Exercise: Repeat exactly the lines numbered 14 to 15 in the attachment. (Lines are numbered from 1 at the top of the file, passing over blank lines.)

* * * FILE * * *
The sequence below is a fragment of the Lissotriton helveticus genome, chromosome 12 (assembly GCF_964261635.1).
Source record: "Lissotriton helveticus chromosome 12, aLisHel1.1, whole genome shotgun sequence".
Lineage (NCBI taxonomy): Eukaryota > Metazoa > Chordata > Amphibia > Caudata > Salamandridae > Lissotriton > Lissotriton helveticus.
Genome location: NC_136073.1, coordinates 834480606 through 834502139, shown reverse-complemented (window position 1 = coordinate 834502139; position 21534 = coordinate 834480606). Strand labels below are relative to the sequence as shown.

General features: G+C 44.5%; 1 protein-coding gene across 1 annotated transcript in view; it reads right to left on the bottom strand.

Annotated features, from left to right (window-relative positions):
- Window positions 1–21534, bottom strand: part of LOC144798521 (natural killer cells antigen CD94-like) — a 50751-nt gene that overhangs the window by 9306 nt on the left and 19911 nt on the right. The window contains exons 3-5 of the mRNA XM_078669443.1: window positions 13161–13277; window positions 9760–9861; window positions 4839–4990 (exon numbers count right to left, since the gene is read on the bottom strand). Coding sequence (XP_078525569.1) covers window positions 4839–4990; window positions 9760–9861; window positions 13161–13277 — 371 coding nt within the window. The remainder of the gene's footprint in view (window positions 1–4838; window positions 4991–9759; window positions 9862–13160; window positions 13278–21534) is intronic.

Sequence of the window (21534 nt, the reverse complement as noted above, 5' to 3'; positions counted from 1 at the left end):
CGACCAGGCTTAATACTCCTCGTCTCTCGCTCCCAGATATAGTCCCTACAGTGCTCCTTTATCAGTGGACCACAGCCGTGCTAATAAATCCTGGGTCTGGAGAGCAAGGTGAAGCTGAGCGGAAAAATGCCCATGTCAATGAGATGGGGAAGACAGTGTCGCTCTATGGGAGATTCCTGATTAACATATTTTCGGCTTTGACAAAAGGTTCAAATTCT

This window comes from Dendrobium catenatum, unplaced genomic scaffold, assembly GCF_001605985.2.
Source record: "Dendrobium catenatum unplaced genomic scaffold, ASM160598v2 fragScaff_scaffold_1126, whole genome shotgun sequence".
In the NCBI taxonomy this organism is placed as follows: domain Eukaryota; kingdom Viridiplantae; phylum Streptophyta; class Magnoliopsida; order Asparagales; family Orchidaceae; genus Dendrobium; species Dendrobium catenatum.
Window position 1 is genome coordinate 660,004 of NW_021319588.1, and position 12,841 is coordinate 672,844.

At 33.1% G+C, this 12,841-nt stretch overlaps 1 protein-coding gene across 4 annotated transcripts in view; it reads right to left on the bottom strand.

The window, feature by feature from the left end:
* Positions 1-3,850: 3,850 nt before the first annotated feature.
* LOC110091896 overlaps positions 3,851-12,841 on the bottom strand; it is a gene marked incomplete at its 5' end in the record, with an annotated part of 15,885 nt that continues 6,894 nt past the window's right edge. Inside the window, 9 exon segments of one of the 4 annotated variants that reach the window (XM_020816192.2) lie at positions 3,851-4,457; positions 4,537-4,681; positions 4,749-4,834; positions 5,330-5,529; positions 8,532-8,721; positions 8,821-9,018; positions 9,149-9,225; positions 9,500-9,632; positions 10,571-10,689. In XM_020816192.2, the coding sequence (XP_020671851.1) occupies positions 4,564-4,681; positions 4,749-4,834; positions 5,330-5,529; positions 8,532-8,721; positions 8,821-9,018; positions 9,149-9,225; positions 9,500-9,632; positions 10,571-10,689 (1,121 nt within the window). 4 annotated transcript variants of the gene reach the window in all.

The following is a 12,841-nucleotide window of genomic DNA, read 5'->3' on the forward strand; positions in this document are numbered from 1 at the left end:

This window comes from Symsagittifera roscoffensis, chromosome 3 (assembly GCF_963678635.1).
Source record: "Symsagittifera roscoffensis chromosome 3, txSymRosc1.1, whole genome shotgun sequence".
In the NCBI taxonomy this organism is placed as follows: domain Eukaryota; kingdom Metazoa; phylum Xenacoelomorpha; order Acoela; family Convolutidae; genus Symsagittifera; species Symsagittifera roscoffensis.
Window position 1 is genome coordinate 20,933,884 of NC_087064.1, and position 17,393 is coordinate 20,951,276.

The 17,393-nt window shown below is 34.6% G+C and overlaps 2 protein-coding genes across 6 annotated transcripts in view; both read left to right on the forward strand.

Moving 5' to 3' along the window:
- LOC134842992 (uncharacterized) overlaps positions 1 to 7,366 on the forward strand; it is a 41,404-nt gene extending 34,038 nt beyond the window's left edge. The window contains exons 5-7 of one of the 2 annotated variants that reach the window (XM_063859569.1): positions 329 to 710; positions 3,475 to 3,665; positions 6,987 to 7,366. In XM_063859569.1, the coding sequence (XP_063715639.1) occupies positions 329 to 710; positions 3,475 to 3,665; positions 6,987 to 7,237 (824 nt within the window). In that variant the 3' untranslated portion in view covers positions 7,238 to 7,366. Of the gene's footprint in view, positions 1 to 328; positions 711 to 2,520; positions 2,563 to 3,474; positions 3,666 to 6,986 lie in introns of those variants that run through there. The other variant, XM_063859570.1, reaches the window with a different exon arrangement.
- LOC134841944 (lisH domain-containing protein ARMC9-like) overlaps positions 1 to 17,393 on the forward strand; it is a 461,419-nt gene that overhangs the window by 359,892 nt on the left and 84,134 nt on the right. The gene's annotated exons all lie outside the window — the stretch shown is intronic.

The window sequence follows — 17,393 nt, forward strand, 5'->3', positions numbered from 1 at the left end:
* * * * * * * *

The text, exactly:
At 33.1% G+C, this 12,841-nt stretch overlaps 1 protein-coding gene across 4 annotated transcripts in view; it reads right to left on the bottom strand.

The window, feature by feature from the left end: